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Determine which of the three sugars tested (Glucose, Fructose and Sucrose) is a reducing sugar by heating them with Benedict's solution.

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Introduction

QUALITATIVE EXPERIMENT [REDUCING SUGARS] AIM: To determine which of the three sugars tested (Glucose, Fructose and Sucrose) is a reducing sugar by heating them with Benedict's solution. BACKGROUND INFORMATION: A carbohydrate is an organic compound that is composed of atoms of Carbon, Hydrogen and Oxygen in the ratio 1:2:1. Carbohydrates used in the experiment can be divided into two groups: > Monosaccharides: All monosaccharides have the general formula (CH2O) n; where 'n' can be any number between 3 and 9. All monosaccharides also contain a carbonyl (C=O) group and at least two hydroxyl (OH) groups. The monosaccharides used in this experiment are called Hexose, which have six carbon sugars. All the hexoses have the general formula C6H12O6. They can exist as straight chains or rings. Two common hexoses are glucose and fructose (see figure below). Hexoses are sources of energy in respiration and are the monomers, which link together to form disaccharides and polysaccharides. ...read more.

Middle

1. Set up the apparatus as shown above in the diagram. 2. Fill the beaker with water. 3. Add 2cm3 of a sugar to the boiling tube i.e. Glucose, Fructose or Sucrose (Label the boiling tubes with the sugar it contains). 4. Add 2cm3 of Benedict's solution to each of the test tubes. 5. Place the three boiling tubes in the water bath and heat it. 6. Continue heating until the glucose and fructose solutions change colour. > Results: Name of Sugar Original Colour Colour Change Final Colour Glucose Blue Green Brick-red Fructose Blue Turquoise Orange-red Precipitate Sucrose Blue No change Blue CONCLUSION: The above results prove that my prediction was correct. Glucose and fructose change colour to prove that they are reducing sugars and sucrose does not change colour proving that it is a non-reducing sugar. Glucose is able to reduce the copper (II) [Cu++] in the copper sulphate to copper (I) ...read more.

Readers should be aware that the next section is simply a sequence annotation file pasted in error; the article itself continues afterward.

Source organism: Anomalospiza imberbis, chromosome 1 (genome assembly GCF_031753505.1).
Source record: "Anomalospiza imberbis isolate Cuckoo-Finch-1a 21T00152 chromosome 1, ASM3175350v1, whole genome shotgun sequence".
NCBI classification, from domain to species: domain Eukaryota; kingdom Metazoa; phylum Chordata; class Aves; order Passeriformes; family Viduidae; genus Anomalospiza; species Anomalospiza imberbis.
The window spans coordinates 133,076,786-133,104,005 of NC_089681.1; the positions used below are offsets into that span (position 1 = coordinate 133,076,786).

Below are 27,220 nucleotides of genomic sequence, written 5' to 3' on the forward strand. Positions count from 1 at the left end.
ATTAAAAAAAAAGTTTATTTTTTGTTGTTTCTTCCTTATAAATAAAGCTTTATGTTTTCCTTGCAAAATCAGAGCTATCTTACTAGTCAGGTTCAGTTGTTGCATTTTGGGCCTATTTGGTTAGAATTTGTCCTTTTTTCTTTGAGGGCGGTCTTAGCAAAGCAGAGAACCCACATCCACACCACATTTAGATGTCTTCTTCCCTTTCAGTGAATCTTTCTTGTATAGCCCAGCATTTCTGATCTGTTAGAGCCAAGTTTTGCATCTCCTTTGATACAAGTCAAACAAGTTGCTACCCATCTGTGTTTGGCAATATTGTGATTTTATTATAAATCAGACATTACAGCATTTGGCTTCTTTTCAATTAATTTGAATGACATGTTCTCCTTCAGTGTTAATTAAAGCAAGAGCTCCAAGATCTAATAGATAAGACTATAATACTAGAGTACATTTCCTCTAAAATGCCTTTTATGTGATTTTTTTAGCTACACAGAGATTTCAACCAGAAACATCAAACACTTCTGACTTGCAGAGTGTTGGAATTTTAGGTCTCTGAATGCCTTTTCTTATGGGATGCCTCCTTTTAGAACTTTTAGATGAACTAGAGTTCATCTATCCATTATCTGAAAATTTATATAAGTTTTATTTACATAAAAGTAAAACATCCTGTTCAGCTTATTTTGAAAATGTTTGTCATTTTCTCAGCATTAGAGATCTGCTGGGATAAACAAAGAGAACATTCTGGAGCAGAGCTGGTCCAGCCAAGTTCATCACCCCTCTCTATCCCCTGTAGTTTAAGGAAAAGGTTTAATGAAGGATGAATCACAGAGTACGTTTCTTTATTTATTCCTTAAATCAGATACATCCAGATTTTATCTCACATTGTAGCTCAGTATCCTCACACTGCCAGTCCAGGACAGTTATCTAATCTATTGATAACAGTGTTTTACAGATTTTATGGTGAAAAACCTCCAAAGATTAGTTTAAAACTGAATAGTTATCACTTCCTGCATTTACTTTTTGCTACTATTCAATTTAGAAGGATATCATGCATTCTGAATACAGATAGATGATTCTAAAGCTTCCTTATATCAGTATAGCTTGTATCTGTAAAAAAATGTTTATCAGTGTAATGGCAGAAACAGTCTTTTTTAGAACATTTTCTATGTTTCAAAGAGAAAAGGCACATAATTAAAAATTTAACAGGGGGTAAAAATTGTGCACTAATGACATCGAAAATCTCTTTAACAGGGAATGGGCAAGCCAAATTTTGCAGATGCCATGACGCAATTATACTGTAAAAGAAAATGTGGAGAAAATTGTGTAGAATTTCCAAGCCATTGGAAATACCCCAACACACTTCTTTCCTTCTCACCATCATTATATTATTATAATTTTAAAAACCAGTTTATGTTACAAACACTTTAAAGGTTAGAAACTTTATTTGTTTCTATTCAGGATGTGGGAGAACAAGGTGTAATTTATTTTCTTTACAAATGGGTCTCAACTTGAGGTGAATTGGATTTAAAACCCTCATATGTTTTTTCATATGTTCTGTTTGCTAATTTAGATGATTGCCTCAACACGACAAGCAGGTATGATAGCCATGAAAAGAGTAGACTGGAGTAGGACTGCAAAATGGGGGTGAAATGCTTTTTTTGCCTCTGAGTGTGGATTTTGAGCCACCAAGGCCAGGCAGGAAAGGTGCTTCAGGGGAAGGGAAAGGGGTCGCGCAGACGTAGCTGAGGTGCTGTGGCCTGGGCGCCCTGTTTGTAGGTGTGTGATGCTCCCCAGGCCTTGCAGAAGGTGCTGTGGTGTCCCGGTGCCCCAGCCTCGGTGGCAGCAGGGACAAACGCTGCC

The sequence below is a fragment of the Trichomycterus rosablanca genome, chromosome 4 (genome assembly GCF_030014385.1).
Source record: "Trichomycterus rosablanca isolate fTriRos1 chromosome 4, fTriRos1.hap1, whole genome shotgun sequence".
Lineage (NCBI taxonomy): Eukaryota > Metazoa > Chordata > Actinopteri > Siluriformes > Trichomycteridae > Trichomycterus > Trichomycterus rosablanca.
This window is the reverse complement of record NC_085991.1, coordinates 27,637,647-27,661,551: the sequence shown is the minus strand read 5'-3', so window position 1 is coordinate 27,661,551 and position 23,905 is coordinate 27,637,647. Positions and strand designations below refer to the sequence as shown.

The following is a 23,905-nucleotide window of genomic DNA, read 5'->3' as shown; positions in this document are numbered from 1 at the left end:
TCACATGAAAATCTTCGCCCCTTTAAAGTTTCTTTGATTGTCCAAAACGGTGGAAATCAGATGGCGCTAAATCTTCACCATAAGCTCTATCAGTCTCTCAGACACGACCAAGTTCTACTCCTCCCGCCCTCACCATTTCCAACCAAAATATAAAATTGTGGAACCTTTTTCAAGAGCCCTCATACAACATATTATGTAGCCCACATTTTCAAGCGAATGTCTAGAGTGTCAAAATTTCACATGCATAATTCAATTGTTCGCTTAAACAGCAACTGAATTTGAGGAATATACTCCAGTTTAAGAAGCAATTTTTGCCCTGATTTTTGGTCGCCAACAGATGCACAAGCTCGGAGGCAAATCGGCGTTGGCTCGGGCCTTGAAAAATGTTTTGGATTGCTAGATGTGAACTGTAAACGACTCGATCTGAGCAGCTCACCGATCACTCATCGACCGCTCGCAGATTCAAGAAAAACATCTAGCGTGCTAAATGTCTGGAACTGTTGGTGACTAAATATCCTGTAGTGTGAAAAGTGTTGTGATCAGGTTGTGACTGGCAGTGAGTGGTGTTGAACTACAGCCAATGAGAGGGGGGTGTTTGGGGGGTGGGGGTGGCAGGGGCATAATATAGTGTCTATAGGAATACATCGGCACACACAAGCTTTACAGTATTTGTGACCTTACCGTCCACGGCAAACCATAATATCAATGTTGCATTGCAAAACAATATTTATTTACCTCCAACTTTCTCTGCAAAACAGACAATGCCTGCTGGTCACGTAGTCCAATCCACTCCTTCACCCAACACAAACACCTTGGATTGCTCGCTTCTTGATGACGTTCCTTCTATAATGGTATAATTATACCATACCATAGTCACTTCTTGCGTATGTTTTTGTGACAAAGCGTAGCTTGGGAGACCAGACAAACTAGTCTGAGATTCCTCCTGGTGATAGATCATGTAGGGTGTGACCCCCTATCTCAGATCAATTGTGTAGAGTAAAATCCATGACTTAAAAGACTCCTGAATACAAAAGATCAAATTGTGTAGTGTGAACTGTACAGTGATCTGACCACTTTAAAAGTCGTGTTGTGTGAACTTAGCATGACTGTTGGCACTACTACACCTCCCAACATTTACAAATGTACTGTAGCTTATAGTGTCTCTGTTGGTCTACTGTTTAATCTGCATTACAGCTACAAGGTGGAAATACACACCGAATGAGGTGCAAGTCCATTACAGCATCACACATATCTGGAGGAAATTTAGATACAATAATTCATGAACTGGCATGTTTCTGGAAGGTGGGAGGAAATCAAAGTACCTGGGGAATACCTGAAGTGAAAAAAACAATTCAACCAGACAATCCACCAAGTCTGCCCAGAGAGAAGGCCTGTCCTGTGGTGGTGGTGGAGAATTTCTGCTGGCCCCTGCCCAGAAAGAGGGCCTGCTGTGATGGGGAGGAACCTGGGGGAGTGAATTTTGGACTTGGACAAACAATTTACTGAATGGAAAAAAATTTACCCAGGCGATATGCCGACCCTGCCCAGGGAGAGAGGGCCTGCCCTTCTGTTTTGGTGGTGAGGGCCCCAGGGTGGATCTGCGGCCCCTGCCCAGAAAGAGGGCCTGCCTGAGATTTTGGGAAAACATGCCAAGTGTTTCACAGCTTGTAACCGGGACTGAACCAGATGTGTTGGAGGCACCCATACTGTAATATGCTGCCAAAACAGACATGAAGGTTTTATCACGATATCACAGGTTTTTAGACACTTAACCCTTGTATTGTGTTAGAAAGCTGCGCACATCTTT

Conclusion

4. Add 1 cm3 of dilute hydrochloric acid to the test tube. 5. Place the boiling tube in the water bath and heat it. 6. Heat the solution for 3 minutes. 7. Let the solution cool. 8. Add 1 cm3 of Benedict's reagent to the above solution. 9. Place the test tube in the water bath. 10. Heat the solution until it changes colour. Result/Analysis: A brown-red precipitate occurs. This happens because sucrose has been hydrolysed (this reaction involves the breaking of a bond, between the two subunits of a large molecule, by the addition of H (hydrogen) and OH (hydroxide) from a water molecule) into its constituent monosaccharides: glucose and fructose. (Although sucrose has reduced copper (II) to copper (I) that does not make it a reducing sugar because it was actually the glucose and fructose that make up sucrose that reduced copper (II) to copper (I).) All the results obtained in the experiment are positive thus the experiment has been successful and the aim has been achieved. ...read more.

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